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Snooki Jr.?

On the ever-controversial topic of birth control, I saw something today that speaks volumes: Snooki is with child.

For those of you who are ultra-conservative, I ask one thing: Watch the first two episodes of Jersey Shore. Then we can have an open debate on birth control and its cost.

— Vicky McLaughlin

Colorado Springs

No time to kill

One of the first things I read in the March 8 Indy was a letter ("Cut to the chase") suggesting we should just start killing those on Death Row — right now — because it will save money. Wow. No consideration of the documented cases of Death Row inmates who were eventually exonerated and set free, nor of those who were exonerated after they were executed.

What happened to the principle of allowing a hundred or even a thousand guilty people go free rather than causing a single innocent person to suffer? This principle isn't new; it has been with us for a couple thousand years.

I'm just a heathen, and even I know that saving money isn't a good reason to kill another person.

— John Andrews

Colorado Springs

Bigger waste

To letter-writer Marissa Heald-Mattes ("Cut to the chase"), I would like to go over some numbers with you.

According to the Death Penalty Information Center, as of July 2011 there were 3,220 people on death row in the U.S.. The cost you cited for housing a prisoner for a whole year, $30,000, applied to all of them comes to $96 million-plus a year. That's no small amount, for sure!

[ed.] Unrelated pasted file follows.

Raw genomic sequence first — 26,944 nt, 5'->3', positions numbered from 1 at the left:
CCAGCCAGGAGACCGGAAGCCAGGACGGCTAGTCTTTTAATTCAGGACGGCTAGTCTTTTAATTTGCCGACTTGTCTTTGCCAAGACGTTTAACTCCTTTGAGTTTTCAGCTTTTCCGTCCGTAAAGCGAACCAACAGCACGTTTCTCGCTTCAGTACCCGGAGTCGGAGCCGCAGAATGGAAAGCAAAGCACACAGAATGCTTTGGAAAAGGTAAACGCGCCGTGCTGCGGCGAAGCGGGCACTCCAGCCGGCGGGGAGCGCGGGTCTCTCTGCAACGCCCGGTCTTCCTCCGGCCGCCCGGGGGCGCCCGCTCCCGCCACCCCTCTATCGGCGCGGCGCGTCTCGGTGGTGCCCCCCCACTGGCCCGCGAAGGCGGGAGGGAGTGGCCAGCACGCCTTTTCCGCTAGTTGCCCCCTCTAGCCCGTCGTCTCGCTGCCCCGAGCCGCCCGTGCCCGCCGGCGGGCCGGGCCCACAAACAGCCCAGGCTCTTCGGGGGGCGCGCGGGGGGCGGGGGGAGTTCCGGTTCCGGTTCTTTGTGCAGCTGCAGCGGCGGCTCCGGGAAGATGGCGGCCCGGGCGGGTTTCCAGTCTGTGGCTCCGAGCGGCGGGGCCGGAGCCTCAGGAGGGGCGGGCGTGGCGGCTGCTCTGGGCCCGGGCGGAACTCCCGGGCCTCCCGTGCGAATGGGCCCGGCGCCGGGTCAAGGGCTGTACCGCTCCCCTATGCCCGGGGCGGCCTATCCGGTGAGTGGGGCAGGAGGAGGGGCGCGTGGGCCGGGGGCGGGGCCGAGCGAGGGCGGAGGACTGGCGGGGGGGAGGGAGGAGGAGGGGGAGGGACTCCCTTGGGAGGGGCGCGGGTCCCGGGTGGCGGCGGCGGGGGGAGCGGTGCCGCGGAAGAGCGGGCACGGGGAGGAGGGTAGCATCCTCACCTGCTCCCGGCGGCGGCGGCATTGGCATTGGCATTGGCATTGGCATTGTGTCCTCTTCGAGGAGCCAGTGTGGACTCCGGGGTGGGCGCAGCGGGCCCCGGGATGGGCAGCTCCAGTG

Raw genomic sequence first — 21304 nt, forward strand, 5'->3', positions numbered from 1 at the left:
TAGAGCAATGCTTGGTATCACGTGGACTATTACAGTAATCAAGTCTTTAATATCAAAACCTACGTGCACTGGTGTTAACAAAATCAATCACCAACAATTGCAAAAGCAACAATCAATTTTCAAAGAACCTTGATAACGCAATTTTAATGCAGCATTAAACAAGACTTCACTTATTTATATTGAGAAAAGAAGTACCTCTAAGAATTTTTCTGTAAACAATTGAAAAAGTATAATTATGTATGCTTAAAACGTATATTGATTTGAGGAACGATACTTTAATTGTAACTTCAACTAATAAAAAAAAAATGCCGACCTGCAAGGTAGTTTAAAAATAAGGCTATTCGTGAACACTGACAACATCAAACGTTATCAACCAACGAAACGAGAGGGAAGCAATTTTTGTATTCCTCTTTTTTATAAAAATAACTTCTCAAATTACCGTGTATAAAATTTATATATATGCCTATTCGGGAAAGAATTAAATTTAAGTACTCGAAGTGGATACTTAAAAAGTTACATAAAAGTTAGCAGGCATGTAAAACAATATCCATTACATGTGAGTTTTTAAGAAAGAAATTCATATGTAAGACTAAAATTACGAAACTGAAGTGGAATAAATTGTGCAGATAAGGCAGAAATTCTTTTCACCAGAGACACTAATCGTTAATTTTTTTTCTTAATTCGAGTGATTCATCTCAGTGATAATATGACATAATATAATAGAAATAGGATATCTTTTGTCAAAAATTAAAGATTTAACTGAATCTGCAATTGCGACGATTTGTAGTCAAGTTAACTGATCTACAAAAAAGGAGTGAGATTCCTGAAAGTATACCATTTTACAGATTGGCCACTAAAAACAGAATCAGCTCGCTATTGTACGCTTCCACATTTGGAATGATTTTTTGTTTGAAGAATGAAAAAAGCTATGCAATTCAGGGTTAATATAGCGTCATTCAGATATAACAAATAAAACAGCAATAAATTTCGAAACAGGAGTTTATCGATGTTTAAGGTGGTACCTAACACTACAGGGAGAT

But according to the Department of Justice, in 2005 about 800,000 people were arrested on possession of marijuana. At least one estimate placed their incarceration costs at more than $1 billion. Marijuana possession being a crime costs we the taxpayers $904 million more than the people sitting on death row.

I understand that the crimes committed by people on death row are awful and strike hard emotional chords for all of us, but what does it say about a society where a billion dollars is spent incarcerating people for possessing an often small amount of harmless plant matter but will kill a handful of citizens to save a comparatively trivial amount of money?